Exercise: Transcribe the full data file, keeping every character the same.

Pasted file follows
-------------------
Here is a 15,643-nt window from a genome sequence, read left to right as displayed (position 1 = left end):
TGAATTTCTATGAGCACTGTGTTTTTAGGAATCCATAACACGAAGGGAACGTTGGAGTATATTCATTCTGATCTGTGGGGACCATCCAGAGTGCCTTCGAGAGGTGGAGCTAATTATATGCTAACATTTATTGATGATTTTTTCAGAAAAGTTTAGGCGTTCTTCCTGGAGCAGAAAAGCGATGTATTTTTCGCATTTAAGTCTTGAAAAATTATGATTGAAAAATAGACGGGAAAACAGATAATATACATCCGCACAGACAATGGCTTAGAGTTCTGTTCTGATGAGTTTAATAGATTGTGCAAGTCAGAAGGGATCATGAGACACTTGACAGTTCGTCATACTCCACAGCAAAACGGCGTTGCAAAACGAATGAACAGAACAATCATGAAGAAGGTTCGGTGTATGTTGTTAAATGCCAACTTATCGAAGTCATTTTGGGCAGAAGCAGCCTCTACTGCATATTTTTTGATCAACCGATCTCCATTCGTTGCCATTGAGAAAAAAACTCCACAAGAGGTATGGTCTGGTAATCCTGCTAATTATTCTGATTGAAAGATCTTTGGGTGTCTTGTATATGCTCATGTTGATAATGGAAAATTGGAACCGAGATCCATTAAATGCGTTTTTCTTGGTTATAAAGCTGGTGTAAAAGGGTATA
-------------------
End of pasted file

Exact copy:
Here is a 15,643-nt window from a genome sequence, read left to right as displayed (position 1 = left end):
TGAATTTCTATGAGCACTGTGTTTTTAGGAATCCATAACACGAAGGGAACGTTGGAGTATATTCATTCTGATCTGTGGGGACCATCCAGAGTGCCTTCGAGAGGTGGAGCTAATTATATGCTAACATTTATTGATGATTTTTTCAGAAAAGTTTAGGCGTTCTTCCTGGAGCAGAAAAGCGATGTATTTTTCGCATTTAAGTCTTGAAAAATTATGATTGAAAAATAGACGGGAAAACAGATAATATACATCCGCACAGACAATGGCTTAGAGTTCTGTTCTGATGAGTTTAATAGATTGTGCAAGTCAGAAGGGATCATGAGACACTTGACAGTTCGTCATACTCCACAGCAAAACGGCGTTGCAAAACGAATGAACAGAACAATCATGAAGAAGGTTCGGTGTATGTTGTTAAATGCCAACTTATCGAAGTCATTTTGGGCAGAAGCAGCCTCTACTGCATATTTTTTGATCAACCGATCTCCATTCGTTGCCATTGAGAAAAAAACTCCACAAGAGGTATGGTCTGGTAATCCTGCTAATTATTCTGATTGAAAGATCTTTGGGTGTCTTGTATATGCTCATGTTGATAATGGAAAATTGGAACCGAGATCCATTAAATGCGTTTTTCTTGGTTATAAAGCTGGTGTAAAAGGGTATA